The Cape Cod Canal has a flow of up to 6 knots which changes direction every six hours. The ebb flow is to the west and that’s the one we had to catch to help us move easily through to the other side of Cape Cod. Blair and I drove over this canal during a trip to Cape Cod for our 30th anniversary in April 2006; the anniversary where the seeds of this trip were actually planted. In fact, our anniversary gift to each other that year was a yellow quarantine flag (the traditional flag boaters hoist up their halyard upon reaching The Bahamas to signify that they wish to clear customs). This canal has been around for awhile. It was completed in 1916 and is the widest canal in the world at 540 feet.
We left the Sandwich Marina at 7:30 am and blasted through the canal in short order with a 3.5 knot current helping us along.
Even at that hour, the shores were busy with joggers, cyclists and fishermen enjoying the hot September morning (it climbed to the mid-80â€™s that day). The canal itself was teaming with blue herons and gulls and what we think were either young Bluefin Tunas or Atlantic Bonitos stirring up the waters, feeding on smaller fish. It was a fun and fast little jaunt through to Buzzards Bay, a shallow 20-mile long bay with depths of 25-45 feet. It was one of those hazy, hot days that on Lake Ontario we usually get in July. We reveled in the sun and wore our shorts and Tâ€™s for the first time in 2-3 weeks. That kind of weather usually means little wind so we motor-sailed over flat seas all morning.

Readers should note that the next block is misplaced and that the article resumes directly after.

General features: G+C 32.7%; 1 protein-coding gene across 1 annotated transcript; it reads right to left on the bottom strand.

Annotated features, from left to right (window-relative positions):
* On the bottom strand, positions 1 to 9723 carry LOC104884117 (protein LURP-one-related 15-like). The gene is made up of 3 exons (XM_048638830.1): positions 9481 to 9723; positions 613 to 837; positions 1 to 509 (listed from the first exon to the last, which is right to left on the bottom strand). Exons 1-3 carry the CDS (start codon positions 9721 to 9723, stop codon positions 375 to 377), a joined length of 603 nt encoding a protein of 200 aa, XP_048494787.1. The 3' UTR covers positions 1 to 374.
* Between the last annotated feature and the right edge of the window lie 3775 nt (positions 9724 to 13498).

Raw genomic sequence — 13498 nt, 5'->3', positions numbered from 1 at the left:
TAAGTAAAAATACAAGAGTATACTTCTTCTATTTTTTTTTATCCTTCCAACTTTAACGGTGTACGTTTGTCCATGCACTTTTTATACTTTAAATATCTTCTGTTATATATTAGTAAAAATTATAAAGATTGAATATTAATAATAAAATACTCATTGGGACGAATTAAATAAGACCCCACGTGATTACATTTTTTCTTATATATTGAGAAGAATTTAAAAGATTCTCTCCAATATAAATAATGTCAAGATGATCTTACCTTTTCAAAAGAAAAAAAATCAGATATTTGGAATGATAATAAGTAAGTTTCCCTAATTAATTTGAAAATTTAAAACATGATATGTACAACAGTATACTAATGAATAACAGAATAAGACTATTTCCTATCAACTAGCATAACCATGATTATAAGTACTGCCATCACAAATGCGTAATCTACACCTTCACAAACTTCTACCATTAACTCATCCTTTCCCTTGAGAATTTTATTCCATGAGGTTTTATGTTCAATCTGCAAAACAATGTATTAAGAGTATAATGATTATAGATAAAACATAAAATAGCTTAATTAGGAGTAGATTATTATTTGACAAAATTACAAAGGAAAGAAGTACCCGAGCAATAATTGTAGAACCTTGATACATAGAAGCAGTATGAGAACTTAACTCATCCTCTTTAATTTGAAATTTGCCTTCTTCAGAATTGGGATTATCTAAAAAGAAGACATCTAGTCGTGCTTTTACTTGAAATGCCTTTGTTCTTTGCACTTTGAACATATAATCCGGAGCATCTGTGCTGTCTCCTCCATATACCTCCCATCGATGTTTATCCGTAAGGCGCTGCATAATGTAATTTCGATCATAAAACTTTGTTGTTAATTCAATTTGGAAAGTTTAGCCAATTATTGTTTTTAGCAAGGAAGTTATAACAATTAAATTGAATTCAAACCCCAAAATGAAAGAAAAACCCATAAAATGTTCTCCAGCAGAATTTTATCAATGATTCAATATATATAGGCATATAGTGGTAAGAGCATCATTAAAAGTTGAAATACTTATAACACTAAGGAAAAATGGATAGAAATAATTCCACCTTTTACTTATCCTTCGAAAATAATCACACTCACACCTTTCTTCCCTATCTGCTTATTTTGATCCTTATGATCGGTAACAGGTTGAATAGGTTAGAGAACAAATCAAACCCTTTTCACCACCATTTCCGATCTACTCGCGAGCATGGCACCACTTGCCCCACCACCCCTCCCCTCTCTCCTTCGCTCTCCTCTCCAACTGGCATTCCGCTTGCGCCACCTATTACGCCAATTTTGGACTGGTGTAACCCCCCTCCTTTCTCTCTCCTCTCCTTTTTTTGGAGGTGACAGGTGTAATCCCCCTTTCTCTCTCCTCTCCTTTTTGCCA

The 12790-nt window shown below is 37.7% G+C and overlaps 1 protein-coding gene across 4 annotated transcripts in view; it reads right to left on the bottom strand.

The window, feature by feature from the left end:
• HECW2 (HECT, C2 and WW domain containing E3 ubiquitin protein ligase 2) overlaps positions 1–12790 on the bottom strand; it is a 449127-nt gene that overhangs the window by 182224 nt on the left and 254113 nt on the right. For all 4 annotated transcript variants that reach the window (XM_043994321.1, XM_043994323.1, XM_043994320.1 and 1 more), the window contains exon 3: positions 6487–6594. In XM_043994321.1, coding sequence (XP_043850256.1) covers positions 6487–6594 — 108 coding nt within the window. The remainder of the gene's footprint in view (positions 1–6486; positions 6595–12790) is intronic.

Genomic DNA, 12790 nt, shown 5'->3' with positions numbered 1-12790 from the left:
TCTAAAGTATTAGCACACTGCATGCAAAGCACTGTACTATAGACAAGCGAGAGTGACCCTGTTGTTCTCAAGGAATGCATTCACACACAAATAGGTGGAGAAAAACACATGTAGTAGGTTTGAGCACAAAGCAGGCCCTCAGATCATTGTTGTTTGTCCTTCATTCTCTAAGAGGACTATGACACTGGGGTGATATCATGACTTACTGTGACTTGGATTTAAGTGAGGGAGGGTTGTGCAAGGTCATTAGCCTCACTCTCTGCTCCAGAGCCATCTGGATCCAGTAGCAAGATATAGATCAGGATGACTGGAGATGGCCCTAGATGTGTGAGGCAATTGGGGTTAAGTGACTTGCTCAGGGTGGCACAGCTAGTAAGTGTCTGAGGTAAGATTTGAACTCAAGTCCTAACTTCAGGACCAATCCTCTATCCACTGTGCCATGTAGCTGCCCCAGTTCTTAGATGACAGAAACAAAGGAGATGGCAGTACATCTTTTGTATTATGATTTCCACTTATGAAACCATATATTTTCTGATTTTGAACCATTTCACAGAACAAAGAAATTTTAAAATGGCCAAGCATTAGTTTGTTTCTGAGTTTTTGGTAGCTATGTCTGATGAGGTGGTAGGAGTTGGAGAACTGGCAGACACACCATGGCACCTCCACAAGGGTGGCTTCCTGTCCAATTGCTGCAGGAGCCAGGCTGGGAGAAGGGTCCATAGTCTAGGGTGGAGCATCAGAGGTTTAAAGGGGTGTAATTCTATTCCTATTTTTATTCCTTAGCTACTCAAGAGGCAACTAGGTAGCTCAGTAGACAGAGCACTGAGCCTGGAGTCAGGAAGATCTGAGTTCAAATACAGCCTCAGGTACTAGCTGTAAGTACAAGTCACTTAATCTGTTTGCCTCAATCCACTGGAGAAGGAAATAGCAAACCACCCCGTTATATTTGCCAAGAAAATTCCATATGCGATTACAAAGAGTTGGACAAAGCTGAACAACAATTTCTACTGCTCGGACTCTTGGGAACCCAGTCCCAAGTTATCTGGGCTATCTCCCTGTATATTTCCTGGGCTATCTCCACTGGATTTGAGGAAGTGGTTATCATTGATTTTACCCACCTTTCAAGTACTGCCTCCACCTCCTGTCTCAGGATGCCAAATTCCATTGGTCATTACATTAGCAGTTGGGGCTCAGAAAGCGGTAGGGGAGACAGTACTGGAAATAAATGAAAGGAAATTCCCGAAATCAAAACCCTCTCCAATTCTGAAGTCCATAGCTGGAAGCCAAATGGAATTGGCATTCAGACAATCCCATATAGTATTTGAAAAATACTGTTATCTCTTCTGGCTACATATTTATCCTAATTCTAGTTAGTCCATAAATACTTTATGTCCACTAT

Just after noon, after we rolled in our genoa, an exhausted little hitchhiker landed on it. A common yellow-shafted flicker hugged the sail with his claws and his strong flat tail feathers; flickers are members of the woodpecker family and use their tails to balance when pecking on trees. Our bird book says flickers are woodland birds but this guy was a good two miles from any woodland. He clung to our sail for over two hours and then as we turned the corner into Newport Harbour I think he must have spotted his woodland and, well rested, flew towards shore.
Newport Harbour is a big sailboat racing center. Last weekend, it was the site of the Newport Boat Show, the fifth largest in North America and the streets and wharves still showed signs of it. Amazingly, in this busy harbour, full of moorings and marinas, we actually found a place to anchor in front of the Ida Lewis Yacht Club in Brenton Cove. The yacht club fires a cannon in the morning and at sundown to warn that itâ€™s time to take care of the boat flags; promptly at 8 am this morning when the cannon fired, I put Strathspeyâ€™s Canadian flag back in its stern flagmount. It was exciting to sail into Newport on our 100th day of cruising and an auspicious place to anchor to boot as Newport was where we signed on the dotted line to buy Strathspey seven years ago. A good decision, a good boat, good times.
Weâ€™ll be sailing on Long Island Sound very shortly and that’s pretty close to Big Apple country where weâ€™re looking forward to meeting some good friends and neighbours from Navan, maybe some milling about on Times Square and a photo-op with the Statue of Liberty.